Already these camera systems have proven tremendously valuable, producing hundreds of hours of footage that researchers are using to answer a range of questions. For instance, Asher was curious about the noted absence of large coral reef predators around the main Hawaiian Islands.

          A large tiger shark attacks the bait bag while simultaneously using it as a backscratcher. Credit: Jake Asher/NOAA Fisheries.

          Asher suggests that some predator species may be utilizing mesophotic habitats as potential depth refuges—lower depths where they can more easily avoid the effects of human activity. “As we go deeper, some predators become more abundant and larger in size, particularly around the main Hawaiian Islands,” Asher explained. “Some of this could be related to life cycle, but when we’ve compared the main Hawaiian Islands to the Northwestern Hawaiian Islands, which are unfished, there’s at least some evidence to suggest there is protection from fishing in deeper strata for the simple reason that it takes more effort to pluck fish out of those depths.”

            A school of jacks swarm around the bait bag. Credit: Jake Asher/NOAA Fisheries.

            Asher conducted video surveys between 0 and 100 meters and found that roving predator communities differed greatly between the main and Northwestern Hawaiian Islands. In the Northwest, where Papahānaumokuākea Marine National Monument protections prohibit fishing, his team sampled 10 times more jacks and five times more sharks than in the main Hawaiian Islands.

            Camera systems also allowed Asher to inspect habitats that otherwise would not have been included in survey programs. “What originally gave me a bit of heartburn turned out to be an opportunity,” Asher explained. “Initially, I wanted to only target hard-bottom substrate (coral reefs and similar habitats), but around the Hawaiian archipelago, you have all these sand flats and the deeper you go the patchier the hard-bottom substrate becomes, and the habitat information was far from complete at the time I was starting this research. In some cases, even if the boat was over hard-bottom habitat, when we deployed the camera the ocean current would take it on the way down and carry it over to sand flats.”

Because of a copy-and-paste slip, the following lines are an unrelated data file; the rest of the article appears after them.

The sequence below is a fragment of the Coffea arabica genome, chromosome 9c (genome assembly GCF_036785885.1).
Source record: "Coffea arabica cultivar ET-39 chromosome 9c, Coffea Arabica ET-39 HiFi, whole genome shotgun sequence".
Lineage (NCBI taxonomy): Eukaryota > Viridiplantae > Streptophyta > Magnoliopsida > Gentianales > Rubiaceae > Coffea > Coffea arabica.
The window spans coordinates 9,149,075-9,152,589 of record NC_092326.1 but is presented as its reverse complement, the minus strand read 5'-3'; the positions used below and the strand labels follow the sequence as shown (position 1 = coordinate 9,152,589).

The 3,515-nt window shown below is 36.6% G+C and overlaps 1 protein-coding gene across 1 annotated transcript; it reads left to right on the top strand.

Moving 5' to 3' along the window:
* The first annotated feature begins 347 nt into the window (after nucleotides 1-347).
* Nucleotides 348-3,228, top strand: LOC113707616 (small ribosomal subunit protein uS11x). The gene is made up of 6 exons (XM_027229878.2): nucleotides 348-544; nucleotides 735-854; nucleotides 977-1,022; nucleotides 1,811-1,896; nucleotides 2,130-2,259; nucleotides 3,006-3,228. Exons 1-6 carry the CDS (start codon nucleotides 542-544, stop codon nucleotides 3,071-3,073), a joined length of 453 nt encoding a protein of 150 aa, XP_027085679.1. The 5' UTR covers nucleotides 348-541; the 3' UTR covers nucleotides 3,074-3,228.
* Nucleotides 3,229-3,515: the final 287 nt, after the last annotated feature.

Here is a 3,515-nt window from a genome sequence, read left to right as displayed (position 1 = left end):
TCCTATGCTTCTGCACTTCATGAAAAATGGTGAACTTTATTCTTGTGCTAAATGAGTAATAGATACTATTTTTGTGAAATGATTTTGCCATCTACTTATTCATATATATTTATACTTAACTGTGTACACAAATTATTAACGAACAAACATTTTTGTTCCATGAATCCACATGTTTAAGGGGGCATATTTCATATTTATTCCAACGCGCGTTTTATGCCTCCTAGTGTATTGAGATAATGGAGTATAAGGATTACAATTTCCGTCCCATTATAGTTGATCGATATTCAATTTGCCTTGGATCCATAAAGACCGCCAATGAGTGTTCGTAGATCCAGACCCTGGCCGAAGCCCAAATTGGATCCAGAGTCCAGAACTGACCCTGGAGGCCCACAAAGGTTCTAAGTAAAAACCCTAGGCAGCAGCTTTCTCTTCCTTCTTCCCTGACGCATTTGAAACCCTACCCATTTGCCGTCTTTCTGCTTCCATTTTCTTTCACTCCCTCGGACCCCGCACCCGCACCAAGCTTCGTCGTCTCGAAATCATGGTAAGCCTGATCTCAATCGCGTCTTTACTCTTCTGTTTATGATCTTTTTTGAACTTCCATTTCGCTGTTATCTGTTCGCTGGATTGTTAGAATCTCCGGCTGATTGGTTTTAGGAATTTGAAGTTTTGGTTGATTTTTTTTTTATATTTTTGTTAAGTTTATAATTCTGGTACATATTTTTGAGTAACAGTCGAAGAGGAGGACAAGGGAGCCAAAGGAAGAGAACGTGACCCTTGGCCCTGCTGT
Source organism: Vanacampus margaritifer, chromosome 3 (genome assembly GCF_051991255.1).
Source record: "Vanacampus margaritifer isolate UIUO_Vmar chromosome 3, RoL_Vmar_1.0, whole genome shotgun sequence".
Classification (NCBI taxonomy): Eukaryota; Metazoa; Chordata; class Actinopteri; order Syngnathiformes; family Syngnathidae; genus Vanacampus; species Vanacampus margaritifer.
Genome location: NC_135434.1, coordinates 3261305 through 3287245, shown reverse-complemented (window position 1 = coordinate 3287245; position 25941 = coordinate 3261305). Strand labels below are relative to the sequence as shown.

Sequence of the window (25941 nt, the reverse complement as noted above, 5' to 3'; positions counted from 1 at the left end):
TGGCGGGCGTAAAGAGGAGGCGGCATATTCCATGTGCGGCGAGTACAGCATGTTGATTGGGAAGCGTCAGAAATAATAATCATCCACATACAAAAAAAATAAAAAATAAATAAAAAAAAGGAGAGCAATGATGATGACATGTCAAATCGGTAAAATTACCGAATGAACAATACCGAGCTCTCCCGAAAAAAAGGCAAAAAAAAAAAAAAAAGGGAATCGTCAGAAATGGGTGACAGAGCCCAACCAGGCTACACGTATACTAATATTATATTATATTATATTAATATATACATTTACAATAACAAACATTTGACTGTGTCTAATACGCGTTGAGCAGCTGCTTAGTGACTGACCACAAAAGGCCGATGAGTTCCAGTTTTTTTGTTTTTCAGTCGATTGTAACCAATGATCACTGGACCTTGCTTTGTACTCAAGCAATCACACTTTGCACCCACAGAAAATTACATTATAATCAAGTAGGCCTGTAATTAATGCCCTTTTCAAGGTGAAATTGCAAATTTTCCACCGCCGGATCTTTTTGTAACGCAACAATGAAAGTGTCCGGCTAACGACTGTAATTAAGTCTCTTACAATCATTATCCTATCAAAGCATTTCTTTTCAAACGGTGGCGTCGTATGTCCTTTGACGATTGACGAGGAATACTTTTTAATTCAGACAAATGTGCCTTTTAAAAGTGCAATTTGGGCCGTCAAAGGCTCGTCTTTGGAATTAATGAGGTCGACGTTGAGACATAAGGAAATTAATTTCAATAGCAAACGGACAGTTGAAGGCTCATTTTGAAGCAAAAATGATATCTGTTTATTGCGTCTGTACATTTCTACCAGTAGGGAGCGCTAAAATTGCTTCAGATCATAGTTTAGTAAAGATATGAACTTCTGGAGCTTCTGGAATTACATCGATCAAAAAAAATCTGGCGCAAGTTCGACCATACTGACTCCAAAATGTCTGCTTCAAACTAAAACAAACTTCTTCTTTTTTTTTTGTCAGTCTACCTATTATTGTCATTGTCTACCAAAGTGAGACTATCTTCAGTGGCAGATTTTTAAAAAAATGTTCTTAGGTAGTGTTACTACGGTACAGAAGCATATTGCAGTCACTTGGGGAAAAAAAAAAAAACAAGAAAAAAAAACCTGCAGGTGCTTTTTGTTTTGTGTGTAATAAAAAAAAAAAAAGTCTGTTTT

Sharks investigate the bait bag over sand flat habitat. Credit: Jake Asher/NOAA Fisheries.

              “When people look at sand flats they might think they’re like a barren desert, but that’s not the case,” he said. “The original intent was to cut these sites out because they’re not comparable to reef habitat, but now we think there is a lot of important information to be gathered from there.”

                In this video, a stingray attempts to feed on the bait bag. Credit: Jake Asher/NOAA Fisheries. 

                Next, Asher would like to extend the depth range of this camera research to examine reef and sand flat habitats down to 150 meters. “There’s at least another 50 meters to explore, but beyond that you’re getting into bottomfish and abyssal depths,” Asher said. Fisheries stock assessment teams are studying seven bottomfish species (known as the “Deep 7”) at those depths and at some point, Asher said, they would like to merge their data and see how larger fish communities are interacting across strata.

                To learn more about this research, check out this article from the Pacific Islands Fisheries Science Center.